The New York Knicks don't seem overly concerned about where they start their postseason regardless of the outcome of their regular-season finale.
The Charlotte Bobcats, however, have plenty of incentive to win Thursday night to avoid capping an utterly miserable and potentially record-setting season of futility.
For the Knicks (35-30), a victory would ensure them the No. 7 seed for the Eastern Conference playoffs that would allow them to avoid Chicago in the first round. New York would also open the postseason at Miami win or lose if Philadelphia loses at Detroit on Thursday night.
''Right now it really doesn't matter,'' Knicks star Carmelo Anthony said. ''Whoever we play, we'll have to start on the road anyway, so we just want to start just preparing for whether it's Chicago, whether it's Miami, just get ready to go.''
Coach Mike Woodson's team put itself in position to clinch the seventh spot with a 99-93 victory over the Los Angeles Clippers on Wednesday night. The Knicks made things far too interesting in the second half by nearly blowing an 18-point lead as Anthony looked on from the bench, but JR Smith hit a key jumper in the final minute to secure their eighth win in 12 games.
''Chicago has had the best record in the league the last two years, so why does everybody jump ahead and say, `Oh, you should dodge Miami and play Chicago?'' center Tyson Chandler said. ''I think both of those teams are 1 and 2, so you can pick your poison on them. I feel like we have to believe in ourselves enough that it doesn't matter who we play.''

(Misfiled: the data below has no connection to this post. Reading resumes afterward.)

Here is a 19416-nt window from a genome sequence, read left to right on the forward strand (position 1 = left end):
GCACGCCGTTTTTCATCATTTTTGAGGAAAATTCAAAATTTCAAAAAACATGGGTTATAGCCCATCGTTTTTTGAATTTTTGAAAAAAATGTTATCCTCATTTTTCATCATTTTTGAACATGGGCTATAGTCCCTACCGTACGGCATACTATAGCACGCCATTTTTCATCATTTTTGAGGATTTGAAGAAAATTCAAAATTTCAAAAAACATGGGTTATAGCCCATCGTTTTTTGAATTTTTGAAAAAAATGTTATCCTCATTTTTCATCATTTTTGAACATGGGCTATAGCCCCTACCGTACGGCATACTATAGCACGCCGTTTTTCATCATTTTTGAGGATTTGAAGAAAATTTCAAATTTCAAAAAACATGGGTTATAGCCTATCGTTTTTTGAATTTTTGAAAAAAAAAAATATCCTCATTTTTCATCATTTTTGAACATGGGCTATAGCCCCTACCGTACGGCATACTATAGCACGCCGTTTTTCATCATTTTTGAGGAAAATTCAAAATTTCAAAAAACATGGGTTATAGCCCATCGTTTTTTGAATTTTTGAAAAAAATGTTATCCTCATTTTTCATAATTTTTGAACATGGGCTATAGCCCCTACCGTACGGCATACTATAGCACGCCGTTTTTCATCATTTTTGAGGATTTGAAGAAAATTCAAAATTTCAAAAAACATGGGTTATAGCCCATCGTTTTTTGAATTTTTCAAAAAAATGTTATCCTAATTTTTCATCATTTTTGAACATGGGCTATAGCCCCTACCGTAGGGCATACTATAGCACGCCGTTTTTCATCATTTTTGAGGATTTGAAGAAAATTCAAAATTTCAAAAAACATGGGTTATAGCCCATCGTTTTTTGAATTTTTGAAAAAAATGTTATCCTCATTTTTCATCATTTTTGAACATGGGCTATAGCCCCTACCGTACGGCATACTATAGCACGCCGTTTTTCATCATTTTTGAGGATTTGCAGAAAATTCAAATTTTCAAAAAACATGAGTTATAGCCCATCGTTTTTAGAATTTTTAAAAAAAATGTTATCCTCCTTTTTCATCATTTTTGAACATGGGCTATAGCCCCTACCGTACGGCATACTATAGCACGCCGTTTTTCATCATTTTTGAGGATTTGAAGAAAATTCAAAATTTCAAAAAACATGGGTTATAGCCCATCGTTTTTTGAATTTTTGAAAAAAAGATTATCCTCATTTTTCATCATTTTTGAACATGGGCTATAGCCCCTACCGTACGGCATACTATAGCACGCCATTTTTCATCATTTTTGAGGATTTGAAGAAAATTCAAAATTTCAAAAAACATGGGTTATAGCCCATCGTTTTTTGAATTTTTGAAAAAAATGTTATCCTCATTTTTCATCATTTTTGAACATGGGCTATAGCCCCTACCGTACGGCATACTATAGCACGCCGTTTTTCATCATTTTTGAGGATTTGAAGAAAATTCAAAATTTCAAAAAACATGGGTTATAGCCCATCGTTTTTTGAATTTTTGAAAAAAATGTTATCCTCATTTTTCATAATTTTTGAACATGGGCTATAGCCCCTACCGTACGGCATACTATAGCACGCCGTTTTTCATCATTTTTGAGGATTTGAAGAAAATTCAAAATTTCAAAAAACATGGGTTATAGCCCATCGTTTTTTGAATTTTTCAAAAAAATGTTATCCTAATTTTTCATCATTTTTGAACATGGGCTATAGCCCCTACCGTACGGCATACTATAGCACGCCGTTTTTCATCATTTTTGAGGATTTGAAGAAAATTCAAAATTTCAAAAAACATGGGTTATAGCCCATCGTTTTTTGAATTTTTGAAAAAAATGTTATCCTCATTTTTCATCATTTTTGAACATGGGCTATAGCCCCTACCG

While the Knicks are playoff-bound, the postseason seems light years away for woeful Bobcats (7-58), who have dropped 22 straight. They need a victory to avoid setting an NBA mark for the lowest single-season winning percentage, since a loss would drop them below the 1972-73 Philadelphia 76ers squad that finished 9-73 for a .110 percentage.
''Nobody in here is used to losing like we have lost this year,'' swingman Gerald Henderson said after Wednesday night's 102-95 defeat at Orlando. ''It just kind of humbles you and teaches you a lot about what it takes to be successful in this game. It also teaches you what it takes to have a good team in the NBA. It's a learning process and hopefully we will come out with a win tomorrow.''
A win would also allow the Bobcats to avoid next season with the harsh spotlight that would come with being close to Cleveland's NBA-record 26-game losing streak set in the 2010-11 season. If Charlotte loses this game, its 23-game skid would be the longest to end a season in NBA history, surpassing a 19-game run of futility by the Cavaliers to close the 1981-82 campaign.
If there were any positives to glean from Wednesday's loss, the seven-point margin of defeat marked the eighth single-digit loss during this franchise-record run of misery. Thirteen of the losses have come at home, where the Bobcats have been outscored by 17.1 points per game - averaging 83.8 points on 39.4 percent shooting.
Despite Charlotte's season-long struggles, one of its seven victories came in stunning fashion at New York on Jan. 4, when everything broke right offensively in a 118-110 win. Henderson scored 24 points and Boris Diaw had a season-high 27 as the Bobcats shot 55.3 percent - far and away their season best.
That was just one of four occasions this season when Charlotte shot 50 percent or better. The Knicks, though, clamped down defensively in the most recent meeting - a 111-78 rout Jan. 24 at Charlotte as Chandler had 20 points and 17 rebounds and the Knicks limited the Bobcats to 32.9 percent shooting.